Wednesday, March 13, 2013

Workday Wednesday: What the Men Were Doing

Home built by James Edgar Wood   
My husband's male ancestors (Wood, McClure, Steiner) were often carpenters or did other skilled work with their hands.
  • Thomas Haskell Wood and seven of his sons (William H., Alfred O., Francis E., Charles A., Marion E., James E., and Robert O.) were carpenters, machinists, or painters in the early 20th century. Hubby's father (Edgar J. Wood, an insurance adjuster) tells of his father James building a home and moving the family into it while finishing the interior and starting to build a new house...then moving the family into the next new house after selling the previous house...and on and on.
  • Thomas H. Wood's father Elihu Wood (late 1800s) was the captain of a merchant ship, and his father William was a glazier. Further back in the Wood line were more captains.
  • Edward George Steiner was a carpenter. I'm still tracing his brothers.
  • Brice Larimer McClure (early 20th century) and his father, William Madison McClure, were both machinists. Further back in the McClure line were several generations of farmers.
Other male ancestors had other occupations: Brice S. Larimer was a railroad station agent but his parents/grandparents were farmers. Joseph W. Rinehart was a farmer. In the Slatter family were cooks, laborers, and wallpaper cleaners (and, later, bandmasters in Canada). Shehen ancestors (1800s-1900s) were laborers and bricklayers in Ireland and England.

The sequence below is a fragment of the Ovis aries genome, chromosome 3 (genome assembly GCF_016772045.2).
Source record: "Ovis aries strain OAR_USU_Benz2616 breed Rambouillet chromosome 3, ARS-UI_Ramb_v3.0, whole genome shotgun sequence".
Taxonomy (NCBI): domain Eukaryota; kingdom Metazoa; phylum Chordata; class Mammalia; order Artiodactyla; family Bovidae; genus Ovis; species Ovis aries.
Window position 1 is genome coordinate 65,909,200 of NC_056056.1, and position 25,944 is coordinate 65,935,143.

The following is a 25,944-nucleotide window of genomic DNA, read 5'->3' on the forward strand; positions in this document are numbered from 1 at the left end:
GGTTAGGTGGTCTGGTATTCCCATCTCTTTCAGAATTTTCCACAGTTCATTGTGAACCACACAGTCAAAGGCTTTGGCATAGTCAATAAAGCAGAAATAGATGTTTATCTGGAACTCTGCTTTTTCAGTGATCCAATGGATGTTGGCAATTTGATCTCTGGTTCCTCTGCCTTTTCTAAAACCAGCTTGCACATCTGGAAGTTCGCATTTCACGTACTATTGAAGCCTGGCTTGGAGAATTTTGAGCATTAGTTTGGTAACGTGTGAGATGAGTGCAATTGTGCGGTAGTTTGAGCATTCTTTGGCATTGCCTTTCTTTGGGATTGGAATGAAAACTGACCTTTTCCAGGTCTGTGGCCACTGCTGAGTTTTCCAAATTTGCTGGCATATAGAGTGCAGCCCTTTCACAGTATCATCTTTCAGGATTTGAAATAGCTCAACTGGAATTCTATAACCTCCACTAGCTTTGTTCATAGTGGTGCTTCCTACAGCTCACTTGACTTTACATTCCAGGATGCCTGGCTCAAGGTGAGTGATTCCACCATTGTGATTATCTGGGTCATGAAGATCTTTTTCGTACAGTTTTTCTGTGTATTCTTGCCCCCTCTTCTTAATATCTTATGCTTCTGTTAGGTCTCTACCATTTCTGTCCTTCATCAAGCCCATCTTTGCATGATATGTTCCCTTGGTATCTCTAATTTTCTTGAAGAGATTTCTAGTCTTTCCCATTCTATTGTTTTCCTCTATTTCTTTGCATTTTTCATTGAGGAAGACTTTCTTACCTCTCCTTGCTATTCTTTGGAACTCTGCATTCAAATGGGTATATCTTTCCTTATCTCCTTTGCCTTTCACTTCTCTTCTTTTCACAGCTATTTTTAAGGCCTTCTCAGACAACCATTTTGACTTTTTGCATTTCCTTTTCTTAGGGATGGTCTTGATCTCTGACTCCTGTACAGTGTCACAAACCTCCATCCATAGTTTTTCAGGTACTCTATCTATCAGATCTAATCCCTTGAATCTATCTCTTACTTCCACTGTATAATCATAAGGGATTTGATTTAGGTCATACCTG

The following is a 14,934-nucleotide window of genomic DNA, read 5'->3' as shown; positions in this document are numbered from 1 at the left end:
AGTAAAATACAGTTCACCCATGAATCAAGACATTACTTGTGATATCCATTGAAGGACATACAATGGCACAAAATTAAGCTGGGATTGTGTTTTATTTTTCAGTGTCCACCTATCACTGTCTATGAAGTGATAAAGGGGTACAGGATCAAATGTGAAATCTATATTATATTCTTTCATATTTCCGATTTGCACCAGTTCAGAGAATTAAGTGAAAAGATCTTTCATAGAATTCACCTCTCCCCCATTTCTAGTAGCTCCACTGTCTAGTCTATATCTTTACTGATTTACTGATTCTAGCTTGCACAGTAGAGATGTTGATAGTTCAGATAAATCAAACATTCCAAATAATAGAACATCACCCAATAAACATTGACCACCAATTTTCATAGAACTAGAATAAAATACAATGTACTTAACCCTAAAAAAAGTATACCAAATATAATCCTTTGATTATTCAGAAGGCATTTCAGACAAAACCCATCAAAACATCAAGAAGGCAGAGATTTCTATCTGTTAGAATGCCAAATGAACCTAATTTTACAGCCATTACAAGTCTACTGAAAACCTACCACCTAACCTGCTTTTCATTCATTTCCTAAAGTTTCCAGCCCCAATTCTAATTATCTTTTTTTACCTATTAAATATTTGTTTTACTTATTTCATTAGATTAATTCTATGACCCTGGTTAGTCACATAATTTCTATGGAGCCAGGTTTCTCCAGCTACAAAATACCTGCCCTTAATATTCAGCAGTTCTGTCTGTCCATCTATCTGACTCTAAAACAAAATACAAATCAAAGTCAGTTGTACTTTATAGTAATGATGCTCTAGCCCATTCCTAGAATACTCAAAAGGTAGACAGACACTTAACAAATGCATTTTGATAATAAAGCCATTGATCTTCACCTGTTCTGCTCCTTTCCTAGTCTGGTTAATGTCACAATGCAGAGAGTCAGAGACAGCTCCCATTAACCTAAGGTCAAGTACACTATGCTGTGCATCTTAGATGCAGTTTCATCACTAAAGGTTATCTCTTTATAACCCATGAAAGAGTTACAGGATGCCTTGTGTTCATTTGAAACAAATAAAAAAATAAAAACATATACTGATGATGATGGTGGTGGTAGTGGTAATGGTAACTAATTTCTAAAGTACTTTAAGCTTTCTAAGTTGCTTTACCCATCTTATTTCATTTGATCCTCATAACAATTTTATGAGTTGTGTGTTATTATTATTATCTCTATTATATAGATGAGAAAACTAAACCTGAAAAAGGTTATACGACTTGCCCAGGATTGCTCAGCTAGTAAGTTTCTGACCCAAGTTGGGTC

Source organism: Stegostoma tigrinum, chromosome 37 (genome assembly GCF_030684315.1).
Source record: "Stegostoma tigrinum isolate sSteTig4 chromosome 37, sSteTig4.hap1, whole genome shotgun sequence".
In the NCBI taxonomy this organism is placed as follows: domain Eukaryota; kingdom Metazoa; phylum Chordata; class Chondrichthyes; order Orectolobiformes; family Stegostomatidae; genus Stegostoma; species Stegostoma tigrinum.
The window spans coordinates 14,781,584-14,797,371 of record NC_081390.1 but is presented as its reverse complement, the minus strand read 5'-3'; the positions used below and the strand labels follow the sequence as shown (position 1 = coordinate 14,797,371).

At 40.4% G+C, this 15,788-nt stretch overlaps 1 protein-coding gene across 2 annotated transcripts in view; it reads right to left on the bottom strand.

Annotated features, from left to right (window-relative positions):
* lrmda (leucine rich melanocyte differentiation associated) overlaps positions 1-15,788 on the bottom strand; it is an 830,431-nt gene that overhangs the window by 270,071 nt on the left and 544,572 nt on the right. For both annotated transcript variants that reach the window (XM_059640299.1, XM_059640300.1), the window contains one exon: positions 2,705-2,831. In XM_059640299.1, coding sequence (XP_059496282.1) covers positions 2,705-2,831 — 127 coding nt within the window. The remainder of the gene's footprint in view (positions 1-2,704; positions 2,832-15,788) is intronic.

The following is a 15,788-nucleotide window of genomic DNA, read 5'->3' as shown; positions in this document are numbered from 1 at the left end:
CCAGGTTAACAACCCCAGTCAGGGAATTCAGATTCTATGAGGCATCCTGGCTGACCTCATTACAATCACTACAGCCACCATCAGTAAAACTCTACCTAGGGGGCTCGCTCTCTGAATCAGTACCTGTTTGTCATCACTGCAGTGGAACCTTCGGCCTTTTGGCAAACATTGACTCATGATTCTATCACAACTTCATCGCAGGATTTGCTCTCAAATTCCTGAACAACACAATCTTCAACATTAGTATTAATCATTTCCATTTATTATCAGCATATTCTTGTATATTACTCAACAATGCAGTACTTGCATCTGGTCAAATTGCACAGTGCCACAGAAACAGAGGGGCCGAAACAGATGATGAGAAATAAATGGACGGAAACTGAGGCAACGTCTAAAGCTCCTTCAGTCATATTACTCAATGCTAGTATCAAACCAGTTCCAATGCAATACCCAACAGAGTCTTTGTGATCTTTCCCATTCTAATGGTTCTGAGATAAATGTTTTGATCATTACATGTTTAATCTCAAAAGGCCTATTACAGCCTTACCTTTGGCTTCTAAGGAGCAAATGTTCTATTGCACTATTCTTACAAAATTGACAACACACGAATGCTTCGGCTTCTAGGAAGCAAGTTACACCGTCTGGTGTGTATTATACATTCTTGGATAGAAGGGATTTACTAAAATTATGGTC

The male ancestors in my family (Burk, Mahler, Farkas, Schwartz) came from Eastern Europe and chose occupations with "low barriers to entry" in the United States--meaning you needed a skill and maybe a few tools.
  • Isaac Burk was a cabinetmaker, highly skilled it seems because he worked continuously in Canada and the United States from the early 1900s onward.
  • Meyer E. Mahler was a tailor in the late 1800s/early 1900s. My cousin Lois has his cutting shears!
  • Moritz Farkas was a farmer in his native Hungary but in New York City he became a sometime peddler and a sometime presser, ironing clothing in the Lower East Side's factories at the turn of the century and later.
  • Teddy Schwartz was an interpreter at Ellis Island after he arrived from Hungary, and then worked as a runner for the steamship lines. He briefly sold insurance before opening a grocery store in the Bronx.

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